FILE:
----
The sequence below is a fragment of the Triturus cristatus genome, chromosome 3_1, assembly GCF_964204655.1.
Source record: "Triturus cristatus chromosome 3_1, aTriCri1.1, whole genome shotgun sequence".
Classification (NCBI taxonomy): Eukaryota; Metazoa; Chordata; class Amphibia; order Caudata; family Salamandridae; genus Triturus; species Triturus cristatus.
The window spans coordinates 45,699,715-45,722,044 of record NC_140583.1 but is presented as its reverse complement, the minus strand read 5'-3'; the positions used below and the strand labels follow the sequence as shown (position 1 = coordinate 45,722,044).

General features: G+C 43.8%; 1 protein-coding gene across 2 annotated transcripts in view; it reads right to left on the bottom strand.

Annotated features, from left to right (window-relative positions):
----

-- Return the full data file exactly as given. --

The sequence below is a fragment of the Triturus cristatus genome, chromosome 3_1, assembly GCF_964204655.1.
Source record: "Triturus cristatus chromosome 3_1, aTriCri1.1, whole genome shotgun sequence".
Classification (NCBI taxonomy): Eukaryota; Metazoa; Chordata; class Amphibia; order Caudata; family Salamandridae; genus Triturus; species Triturus cristatus.
The window spans coordinates 45,699,715-45,722,044 of record NC_140583.1 but is presented as its reverse complement, the minus strand read 5'-3'; the positions used below and the strand labels follow the sequence as shown (position 1 = coordinate 45,722,044).

General features: G+C 43.8%; 1 protein-coding gene across 2 annotated transcripts in view; it reads right to left on the bottom strand.

Annotated features, from left to right (window-relative positions):